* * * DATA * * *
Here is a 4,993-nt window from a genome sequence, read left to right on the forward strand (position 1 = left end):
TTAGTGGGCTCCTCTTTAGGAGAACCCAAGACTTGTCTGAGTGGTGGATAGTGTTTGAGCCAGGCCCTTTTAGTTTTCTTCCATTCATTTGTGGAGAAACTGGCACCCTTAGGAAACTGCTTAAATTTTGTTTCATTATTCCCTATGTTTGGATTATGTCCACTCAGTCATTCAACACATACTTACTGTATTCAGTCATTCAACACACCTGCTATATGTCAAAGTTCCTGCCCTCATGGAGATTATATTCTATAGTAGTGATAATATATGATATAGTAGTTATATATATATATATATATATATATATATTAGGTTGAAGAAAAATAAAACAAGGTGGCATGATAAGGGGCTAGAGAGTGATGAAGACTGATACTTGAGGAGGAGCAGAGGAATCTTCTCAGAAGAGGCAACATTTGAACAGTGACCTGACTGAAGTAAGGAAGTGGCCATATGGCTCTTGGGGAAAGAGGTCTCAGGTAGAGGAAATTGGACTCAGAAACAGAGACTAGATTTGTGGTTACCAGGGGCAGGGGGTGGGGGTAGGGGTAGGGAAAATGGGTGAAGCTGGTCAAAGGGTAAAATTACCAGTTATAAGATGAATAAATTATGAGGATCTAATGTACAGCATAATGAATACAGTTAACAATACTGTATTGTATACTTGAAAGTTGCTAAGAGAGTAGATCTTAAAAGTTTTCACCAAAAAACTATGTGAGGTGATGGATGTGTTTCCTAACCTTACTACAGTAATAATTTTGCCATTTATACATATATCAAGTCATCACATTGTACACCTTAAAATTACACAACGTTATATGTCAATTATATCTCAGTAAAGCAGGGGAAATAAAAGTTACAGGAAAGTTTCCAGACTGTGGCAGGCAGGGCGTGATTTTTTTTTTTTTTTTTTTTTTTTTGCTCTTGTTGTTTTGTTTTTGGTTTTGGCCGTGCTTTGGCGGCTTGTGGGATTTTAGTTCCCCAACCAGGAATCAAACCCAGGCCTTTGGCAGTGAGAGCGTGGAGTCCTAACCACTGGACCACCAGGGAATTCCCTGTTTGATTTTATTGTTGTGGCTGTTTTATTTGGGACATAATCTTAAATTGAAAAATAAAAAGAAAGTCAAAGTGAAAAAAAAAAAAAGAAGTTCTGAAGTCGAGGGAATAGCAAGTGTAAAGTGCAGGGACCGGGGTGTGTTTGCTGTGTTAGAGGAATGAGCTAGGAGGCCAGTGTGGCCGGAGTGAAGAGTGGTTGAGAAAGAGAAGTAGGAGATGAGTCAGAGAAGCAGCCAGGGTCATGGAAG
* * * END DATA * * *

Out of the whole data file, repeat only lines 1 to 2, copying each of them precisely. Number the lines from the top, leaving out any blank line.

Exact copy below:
Here is a 4,993-nt window from a genome sequence, read left to right on the forward strand (position 1 = left end):
TTAGTGGGCTCCTCTTTAGGAGAACCCAAGACTTGTCTGAGTGGTGGATAGTGTTTGAGCCAGGCCCTTTTAGTTTTCTTCCATTCATTTGTGGAGAAACTGGCACCCTTAGGAAACTGCTTAAATTTTGTTTCATTATTCCCTATGTTTGGATTATGTCCACTCAGTCATTCAACACATACTTACTGTATTCAGTCATTCAACACACCTGCTATATGTCAAAGTTCCTGCCCTCATGGAGATTATATTCTATAGTAGTGATAATATATGATATAGTAGTTATATATATATATATATATATATATATATTAGGTTGAAGAAAAATAAAACAAGGTGGCATGATAAGGGGCTAGAGAGTGATGAAGACTGATACTTGAGGAGGAGCAGAGGAATCTTCTCAGAAGAGGCAACATTTGAACAGTGACCTGACTGAAGTAAGGAAGTGGCCATATGGCTCTTGGGGAAAGAGGTCTCAGGTAGAGGAAATTGGACTCAGAAACAGAGACTAGATTTGTGGTTACCAGGGGCAGGGGGTGGGGGTAGGGGTAGGGAAAATGGGTGAAGCTGGTCAAAGGGTAAAATTACCAGTTATAAGATGAATAAATTATGAGGATCTAATGTACAGCATAATGAATACAGTTAACAATACTGTATTGTATACTTGAAAGTTGCTAAGAGAGTAGATCTTAAAAGTTTTCACCAAAAAACTATGTGAGGTGATGGATGTGTTTCCTAACCTTACTACAGTAATAATTTTGCCATTTATACATATATCAAGTCATCACATTGTACACCTTAAAATTACACAACGTTATATGTCAATTATATCTCAGTAAAGCAGGGGAAATAAAAGTTACAGGAAAGTTTCCAGACTGTGGCAGGCAGGGCGTGATTTTTTTTTTTTTTTTTTTTTTTTTGCTCTTGTTGTTTTGTTTTTGGTTTTGGCCGTGCTTTGGCGGCTTGTGGGATTTTAGTTCCCCAACCAGGAATCAAACCCAGGCCTTTGGCAGTGAGAGCGTGGAGTCCTAACCACTGGACCACCAGGGAATTCCCTGTTTGATTTTATTGTTGTGGCTGTTTTATTTGGGACATAATCTTAAATTGAAAAATAAAAAGAAAGTCAAAGTGAAAAAAAAAAAAAGAAGTTCTGAAGTCGAGGGAATAGCAAGTGTAAAGTGCAGGGACCGGGGTGTGTTTGCTGTGTTAGAGGAATGAGCTAGGAGGCCAGTGTGGCCGGAGTGAAGAGTGGTTGAGAAAGAGAAGTAGGAGATGAGTCAGAGAAGCAGCCAGGGTCATGGAAG